In 2008 and 2009, we made many decisions to help adapt to the downturn in demand for our services experienced during the recessionary economy. Among these decisions was a reduction to our maintenance staff and to extend the life of our tractor fleet. While those decisions served their purpose during the recession, with the uptick in demand we saw in May and June of 2010, it quickly became evident that changes were necessary in order to provide a reliable supply of equipment to our operation. A second event in 2010 that necessitated change were the mandates imposed by the Compliance, Safety, and Accountability (CSA) program. Both events have led to a re-investment in our maintenance program, including hiring technicians, expanding maintenance facilities and outsourcing work. The results of this focus have been a reduction in equipment that was unavailable for use due to mechanical reasons, and at the same time significantly increasing year over year first quarter maintenance wages, inside repairs expense and outside repair expense as deferred repairs were being caught up.
We are currently taking delivery of the first tractors of our 450 new truck purchase for 2011, with continuing purchase plans for 2012 and 2013. The reduction in the average age of our fleet will benefit maintenance expenditures, equipment utilization, CSA compliance, and driver recruiting and retention. However, we will go through a period of time as we transition back to a newer fleet where depreciation will be higher without receiving the full benefit of offsetting operational expense reductions. Depreciation expense increased approximately $1.5 million for the first quarter 2011 compared to the same quarter 2010 as we shortened equipment lives on existing tractors to reflect the accelerated trade cycle.
While we lost some ground in our efforts to improve earnings year over year for the first quarter, many of our expense increases were investments necessary to position ourselves favorably in a market currently characterized by a decreasing capacity of qualified drivers, increased regulation and operational costs. We continue to focus on revenue and margin improvement by adding new customers, improving freight mix, increasing our rate per mile and equipment utilization."
P.A.M. Transportation Services, Inc. is a leading truckload dry van carrier transporting general commodities throughout the continental United States, as well as in the Canadian provinces of Ontario and Quebec. The Company also provides transportation services in Mexico through its gateways in Laredo and El Paso, Texas under agreements with Mexican carriers.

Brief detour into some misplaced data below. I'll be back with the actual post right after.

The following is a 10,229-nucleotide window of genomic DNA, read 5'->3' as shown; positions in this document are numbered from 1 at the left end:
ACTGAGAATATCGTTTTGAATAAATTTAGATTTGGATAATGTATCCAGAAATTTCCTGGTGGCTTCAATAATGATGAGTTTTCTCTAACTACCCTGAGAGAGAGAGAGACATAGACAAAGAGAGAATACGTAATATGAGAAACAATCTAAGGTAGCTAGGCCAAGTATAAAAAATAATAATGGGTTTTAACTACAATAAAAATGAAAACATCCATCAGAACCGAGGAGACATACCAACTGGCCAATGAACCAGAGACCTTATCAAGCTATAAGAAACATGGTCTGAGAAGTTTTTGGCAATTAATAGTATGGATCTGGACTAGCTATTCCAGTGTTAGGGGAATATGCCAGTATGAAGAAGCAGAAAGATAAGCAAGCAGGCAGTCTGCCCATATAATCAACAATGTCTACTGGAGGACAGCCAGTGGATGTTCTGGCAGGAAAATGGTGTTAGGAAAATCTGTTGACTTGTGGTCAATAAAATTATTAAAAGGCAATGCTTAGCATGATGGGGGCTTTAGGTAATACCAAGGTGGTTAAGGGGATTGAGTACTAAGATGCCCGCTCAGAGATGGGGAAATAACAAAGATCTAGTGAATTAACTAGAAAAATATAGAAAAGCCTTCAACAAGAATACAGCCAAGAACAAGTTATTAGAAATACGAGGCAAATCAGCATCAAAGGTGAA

The PAM Transportation Services, Inc. logo is available at
Certain information included in this document contains or may contain "forward-looking statements" within the meaning of the Private Securities Litigation Reform Act of 1995. Such forward-looking statements may relate to expected future financial and operating results or events, and are thus prospective. Such forward-looking statements are subject to risks, uncertainties and other factors which could cause actual results to differ materially from future results expressed or implied by such forward-looking statements. Potential risks and uncertainties include, but are not limited to, excess capacity in the trucking industry; surplus inventories; recessionary economic cycles and downturns in customers' business cycles; increases or rapid fluctuations in fuel prices, interest rates, fuel taxes, tolls, license and registration fees; the resale value of the Company's used equipment and the price of new equipment; increases in compensation for and difficulty in attracting and retaining qualified drivers and owner-operators; increases in insurance premiums and deductible amounts relating to accident, cargo, workers' compensation, health, and other claims; unanticipated increases in the number or amount of claims for which the Company is self insured; inability of the Company to continue to secure acceptable financing arrangements; seasonal factors such as harsh weather conditions that increase operating costs; competition from trucking, rail, and intermodal competitors including reductions in rates resulting from competitive bidding; the ability to identify acceptable acquisition candidates, consummate acquisitions, and integrate acquired operations; a significant reduction in or termination of the Company's trucking service by a key customer; and other factors, including risk factors, included from time to time in filings made by the Company with the Securities and Exchange Commission. The Company undertakes no obligation to update or clarify forward-looking statements, whether as a result of new information, future events or otherwise.
CONTACT: P.A.M. Transportation Services, Inc. P.O. BOX 188 Tontitown, AR 72770 Lance K. Stewart (479) 361-9111